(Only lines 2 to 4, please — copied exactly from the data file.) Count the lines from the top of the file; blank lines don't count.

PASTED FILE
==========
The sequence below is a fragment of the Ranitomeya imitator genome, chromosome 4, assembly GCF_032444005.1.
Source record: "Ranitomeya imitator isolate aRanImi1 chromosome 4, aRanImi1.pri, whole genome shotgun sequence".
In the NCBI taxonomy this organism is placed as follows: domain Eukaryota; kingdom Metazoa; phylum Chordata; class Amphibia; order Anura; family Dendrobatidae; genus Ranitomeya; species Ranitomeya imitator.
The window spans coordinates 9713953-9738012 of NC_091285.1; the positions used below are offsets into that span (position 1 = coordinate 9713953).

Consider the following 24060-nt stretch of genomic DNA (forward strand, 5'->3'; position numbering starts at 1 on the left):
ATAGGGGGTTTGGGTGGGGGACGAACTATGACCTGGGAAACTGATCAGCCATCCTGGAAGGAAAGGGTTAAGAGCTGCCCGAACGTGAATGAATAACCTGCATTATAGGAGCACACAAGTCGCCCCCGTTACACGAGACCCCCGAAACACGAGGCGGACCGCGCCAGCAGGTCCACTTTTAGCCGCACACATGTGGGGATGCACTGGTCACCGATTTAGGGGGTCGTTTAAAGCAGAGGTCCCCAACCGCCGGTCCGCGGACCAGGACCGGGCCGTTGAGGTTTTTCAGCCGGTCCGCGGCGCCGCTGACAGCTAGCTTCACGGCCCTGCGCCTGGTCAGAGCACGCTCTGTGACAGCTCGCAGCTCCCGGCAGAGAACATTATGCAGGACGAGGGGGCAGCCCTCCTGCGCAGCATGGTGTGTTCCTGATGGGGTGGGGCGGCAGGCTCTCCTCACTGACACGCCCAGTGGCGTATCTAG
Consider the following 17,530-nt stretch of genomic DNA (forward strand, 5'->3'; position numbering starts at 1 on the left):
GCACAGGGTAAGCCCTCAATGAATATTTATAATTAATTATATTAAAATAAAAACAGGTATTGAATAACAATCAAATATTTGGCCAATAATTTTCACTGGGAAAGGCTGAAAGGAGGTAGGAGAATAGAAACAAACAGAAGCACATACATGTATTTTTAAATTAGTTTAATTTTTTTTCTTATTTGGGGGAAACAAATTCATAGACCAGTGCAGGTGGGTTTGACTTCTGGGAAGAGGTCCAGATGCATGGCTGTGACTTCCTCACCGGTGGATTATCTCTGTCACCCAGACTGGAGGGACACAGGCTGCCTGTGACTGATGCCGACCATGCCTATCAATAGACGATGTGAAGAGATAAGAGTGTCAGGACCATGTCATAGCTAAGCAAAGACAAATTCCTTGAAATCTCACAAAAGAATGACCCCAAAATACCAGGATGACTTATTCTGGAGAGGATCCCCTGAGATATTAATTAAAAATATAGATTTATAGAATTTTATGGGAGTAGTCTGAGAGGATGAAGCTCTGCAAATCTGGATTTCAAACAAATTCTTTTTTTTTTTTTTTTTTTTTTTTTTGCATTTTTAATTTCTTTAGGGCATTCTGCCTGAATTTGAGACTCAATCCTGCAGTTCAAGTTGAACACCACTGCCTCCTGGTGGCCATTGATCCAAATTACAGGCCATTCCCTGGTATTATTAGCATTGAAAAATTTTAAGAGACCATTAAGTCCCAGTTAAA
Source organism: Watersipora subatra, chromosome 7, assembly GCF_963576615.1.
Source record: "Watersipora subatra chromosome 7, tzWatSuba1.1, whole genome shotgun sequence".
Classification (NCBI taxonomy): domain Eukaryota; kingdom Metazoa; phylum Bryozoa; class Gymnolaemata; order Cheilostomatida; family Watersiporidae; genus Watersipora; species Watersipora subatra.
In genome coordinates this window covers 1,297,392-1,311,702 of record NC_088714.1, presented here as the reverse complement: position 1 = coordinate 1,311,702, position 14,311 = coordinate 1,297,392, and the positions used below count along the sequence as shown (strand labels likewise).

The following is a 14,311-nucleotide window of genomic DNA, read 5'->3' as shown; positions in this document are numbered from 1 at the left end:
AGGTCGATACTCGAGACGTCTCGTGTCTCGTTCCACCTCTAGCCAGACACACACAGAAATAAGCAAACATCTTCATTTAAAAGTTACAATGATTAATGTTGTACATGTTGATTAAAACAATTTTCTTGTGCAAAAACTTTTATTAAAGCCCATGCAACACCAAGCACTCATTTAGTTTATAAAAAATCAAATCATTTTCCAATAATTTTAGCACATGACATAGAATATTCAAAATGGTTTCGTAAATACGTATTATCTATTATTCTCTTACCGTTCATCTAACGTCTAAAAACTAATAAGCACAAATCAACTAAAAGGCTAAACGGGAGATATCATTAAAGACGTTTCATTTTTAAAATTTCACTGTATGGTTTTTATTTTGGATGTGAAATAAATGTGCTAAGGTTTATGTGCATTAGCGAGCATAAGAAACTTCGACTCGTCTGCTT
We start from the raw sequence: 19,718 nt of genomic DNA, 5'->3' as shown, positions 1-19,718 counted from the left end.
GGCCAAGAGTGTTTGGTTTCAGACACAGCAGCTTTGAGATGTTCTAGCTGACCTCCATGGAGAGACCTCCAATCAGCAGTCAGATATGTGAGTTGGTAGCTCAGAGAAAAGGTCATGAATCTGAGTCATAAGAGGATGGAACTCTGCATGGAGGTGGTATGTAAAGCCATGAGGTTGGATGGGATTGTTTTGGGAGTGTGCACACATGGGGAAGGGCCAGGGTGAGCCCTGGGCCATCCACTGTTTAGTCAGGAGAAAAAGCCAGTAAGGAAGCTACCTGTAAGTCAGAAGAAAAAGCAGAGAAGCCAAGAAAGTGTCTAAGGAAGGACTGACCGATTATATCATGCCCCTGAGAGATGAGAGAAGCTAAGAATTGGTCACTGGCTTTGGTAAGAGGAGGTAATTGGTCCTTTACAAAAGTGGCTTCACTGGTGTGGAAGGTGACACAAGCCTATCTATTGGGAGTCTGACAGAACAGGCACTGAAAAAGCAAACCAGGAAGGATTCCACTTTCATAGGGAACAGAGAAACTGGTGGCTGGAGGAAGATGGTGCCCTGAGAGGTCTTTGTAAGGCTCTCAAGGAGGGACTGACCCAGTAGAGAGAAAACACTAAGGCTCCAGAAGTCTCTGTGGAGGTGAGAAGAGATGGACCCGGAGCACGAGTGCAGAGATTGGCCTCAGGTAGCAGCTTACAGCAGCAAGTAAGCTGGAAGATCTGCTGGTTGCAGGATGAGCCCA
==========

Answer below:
Source record: "Ranitomeya imitator isolate aRanImi1 chromosome 4, aRanImi1.pri, whole genome shotgun sequence".
In the NCBI taxonomy this organism is placed as follows: domain Eukaryota; kingdom Metazoa; phylum Chordata; class Amphibia; order Anura; family Dendrobatidae; genus Ranitomeya; species Ranitomeya imitator.
The window spans coordinates 9713953-9738012 of NC_091285.1; the positions used below are offsets into that span (position 1 = coordinate 9713953).